Washington DC

On February 9th the FUTURE Act passed Congress as part of the bipartisan budget deal and was signed in to law.

The bipartisan bill, often referred to as 45Q, was the talk of Washington, DC, during my trip there the following week. Stakeholders from all sides were looking forward to the new law incenting innovation for CCUS while also reducing carbon emissions.

In a recent Technology Review article, Julio Friedmann of the Energy Futures Initiative, who was previously principal deputy assistant secretary at the US Department of Energy’s Office of Fossil Energy, said “I think we’ll see dozens of [carbon-capture] projects appear in the next couple of years that could not have happened otherwise.”


What is the FUTURE Act?

The legislation derives its name, FUTURE as an acronmyn for: Furthering carbon capture, Utilization, Technology, Underground storage, and Reduced Emissions Act. Previously the CCS tax credit was for $20 per tonne (US dollars) of CO2 geologically stored and $10 for every tonne of CO2 utilized – such as with enhanced oil recovery; and this tax credit was capped at 75Mt. With the FUTURE Act, those numbers now increase, respectively to $50 and $35 with no cap which will provide certainty for developers. The window to begin projects that qualify for credits is within 6 years.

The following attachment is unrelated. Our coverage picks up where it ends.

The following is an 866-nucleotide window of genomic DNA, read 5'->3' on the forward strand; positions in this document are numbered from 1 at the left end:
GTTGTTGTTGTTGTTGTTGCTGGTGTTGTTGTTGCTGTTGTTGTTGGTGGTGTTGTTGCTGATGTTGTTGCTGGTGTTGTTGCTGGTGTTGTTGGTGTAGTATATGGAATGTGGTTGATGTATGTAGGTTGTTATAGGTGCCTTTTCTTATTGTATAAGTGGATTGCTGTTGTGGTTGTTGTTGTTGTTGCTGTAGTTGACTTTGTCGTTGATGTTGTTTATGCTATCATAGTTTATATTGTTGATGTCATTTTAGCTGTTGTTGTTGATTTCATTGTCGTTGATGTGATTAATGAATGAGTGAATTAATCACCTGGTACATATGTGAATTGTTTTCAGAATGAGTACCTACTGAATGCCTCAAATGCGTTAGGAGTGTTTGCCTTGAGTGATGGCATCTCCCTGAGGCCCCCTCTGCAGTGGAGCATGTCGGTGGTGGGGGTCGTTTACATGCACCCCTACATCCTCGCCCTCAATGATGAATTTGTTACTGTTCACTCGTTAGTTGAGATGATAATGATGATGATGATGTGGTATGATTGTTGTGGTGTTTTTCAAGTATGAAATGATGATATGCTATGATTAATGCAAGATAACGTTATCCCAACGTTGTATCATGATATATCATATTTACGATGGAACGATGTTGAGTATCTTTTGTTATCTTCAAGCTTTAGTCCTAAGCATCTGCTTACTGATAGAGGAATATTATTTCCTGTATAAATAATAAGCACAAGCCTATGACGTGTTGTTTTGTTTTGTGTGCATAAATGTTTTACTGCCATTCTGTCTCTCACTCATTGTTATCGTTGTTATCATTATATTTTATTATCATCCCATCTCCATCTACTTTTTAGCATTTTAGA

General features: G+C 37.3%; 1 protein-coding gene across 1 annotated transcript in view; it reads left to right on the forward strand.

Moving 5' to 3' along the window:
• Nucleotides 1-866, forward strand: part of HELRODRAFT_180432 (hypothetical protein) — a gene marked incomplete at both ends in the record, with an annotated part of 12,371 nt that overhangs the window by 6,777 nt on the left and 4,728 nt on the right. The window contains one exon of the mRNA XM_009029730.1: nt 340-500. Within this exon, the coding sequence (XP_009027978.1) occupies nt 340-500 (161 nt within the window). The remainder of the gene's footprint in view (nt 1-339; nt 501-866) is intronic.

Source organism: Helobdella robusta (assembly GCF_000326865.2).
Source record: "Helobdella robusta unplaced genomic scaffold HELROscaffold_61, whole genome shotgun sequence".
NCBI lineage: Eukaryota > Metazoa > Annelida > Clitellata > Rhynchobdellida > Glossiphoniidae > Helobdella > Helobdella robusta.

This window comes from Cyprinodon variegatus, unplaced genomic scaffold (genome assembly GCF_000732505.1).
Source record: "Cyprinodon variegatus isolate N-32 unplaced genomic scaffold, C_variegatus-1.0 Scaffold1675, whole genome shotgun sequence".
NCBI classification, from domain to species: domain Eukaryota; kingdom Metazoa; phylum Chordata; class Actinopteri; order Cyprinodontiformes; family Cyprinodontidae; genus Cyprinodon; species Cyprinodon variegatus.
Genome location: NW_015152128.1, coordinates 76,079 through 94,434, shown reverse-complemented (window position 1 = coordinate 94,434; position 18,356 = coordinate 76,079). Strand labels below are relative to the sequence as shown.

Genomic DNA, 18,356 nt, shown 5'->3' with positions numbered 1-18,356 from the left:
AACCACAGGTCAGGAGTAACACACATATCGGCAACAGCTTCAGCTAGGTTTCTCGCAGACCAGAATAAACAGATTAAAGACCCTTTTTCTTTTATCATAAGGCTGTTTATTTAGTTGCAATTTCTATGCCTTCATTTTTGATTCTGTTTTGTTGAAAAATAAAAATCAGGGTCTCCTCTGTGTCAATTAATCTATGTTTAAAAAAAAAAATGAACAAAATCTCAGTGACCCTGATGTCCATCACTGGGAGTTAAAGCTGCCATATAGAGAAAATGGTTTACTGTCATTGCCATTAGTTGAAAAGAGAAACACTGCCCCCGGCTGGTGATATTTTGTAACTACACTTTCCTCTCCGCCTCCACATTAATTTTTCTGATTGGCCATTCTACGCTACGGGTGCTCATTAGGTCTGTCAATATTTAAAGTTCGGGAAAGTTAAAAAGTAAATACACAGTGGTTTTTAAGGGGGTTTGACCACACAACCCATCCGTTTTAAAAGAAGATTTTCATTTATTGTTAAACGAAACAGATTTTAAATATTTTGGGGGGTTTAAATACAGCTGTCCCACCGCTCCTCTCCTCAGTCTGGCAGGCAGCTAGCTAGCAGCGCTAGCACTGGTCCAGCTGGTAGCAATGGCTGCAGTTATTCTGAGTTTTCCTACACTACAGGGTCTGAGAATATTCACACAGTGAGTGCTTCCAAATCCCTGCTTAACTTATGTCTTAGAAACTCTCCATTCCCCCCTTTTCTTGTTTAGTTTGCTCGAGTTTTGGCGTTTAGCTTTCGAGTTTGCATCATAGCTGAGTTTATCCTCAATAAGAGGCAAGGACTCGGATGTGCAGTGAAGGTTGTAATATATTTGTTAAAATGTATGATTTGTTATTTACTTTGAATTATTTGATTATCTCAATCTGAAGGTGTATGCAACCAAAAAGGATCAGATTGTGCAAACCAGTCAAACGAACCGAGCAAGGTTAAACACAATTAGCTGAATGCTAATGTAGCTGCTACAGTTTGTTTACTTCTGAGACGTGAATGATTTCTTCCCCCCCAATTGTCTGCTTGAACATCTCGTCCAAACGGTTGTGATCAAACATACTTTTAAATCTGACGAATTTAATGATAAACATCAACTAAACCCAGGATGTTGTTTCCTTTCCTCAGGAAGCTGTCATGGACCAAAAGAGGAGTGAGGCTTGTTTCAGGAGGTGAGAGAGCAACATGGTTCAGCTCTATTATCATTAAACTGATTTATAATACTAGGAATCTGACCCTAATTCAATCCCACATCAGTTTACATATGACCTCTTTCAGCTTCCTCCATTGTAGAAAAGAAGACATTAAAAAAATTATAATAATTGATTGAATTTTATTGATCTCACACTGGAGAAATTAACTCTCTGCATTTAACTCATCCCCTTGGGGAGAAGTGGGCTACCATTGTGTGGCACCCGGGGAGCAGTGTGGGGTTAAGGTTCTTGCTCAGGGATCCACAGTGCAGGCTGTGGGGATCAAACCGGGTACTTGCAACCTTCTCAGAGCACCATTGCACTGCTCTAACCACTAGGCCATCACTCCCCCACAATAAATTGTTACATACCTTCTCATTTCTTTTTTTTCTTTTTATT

Supporters of the Act spanned the country (for a variety of statements of support, click here.) Including the Tri-State Generation and Transmission Association who were quoted to say,

“Advancing carbon capture technologies is essential for utilities to manage emissions and preserve affordable, reliable electricity for consumers.”

This is a sentiment I heard also from GOP Senate Staff. It appears critical to maintain a reliable baseload energy mix – and here in Saskatchewan Canada we know this; we have seen here that renewables are maximized when we utilize CCS.


Sharing Lessons Learned

Likewise support for the FUTURE Act came from the Democrat Senate Staff I was fortunate to meet with. Understanding how environmental regulations play into CCS projects in Canada was of interest. In the US, CO2 is treated like a toxic substance, and injecting it into the ground for storage is an obstacle that may be able to be remedied through further understanding of how this process works in Saskatchewan. Comprehensive measurement, monitoring, verification and reporting programs have shown effective and long-term environmental management tools to date in both the EOR and storage processes.

We look forward to working with the US on advancing CCUS deployment. We hope our lessons learned from SaskPower's Boundary Dam Project will help US projects start from a higher level of understanding that will, in turn, limit many of the costs and risks that could be incurred from going it alone.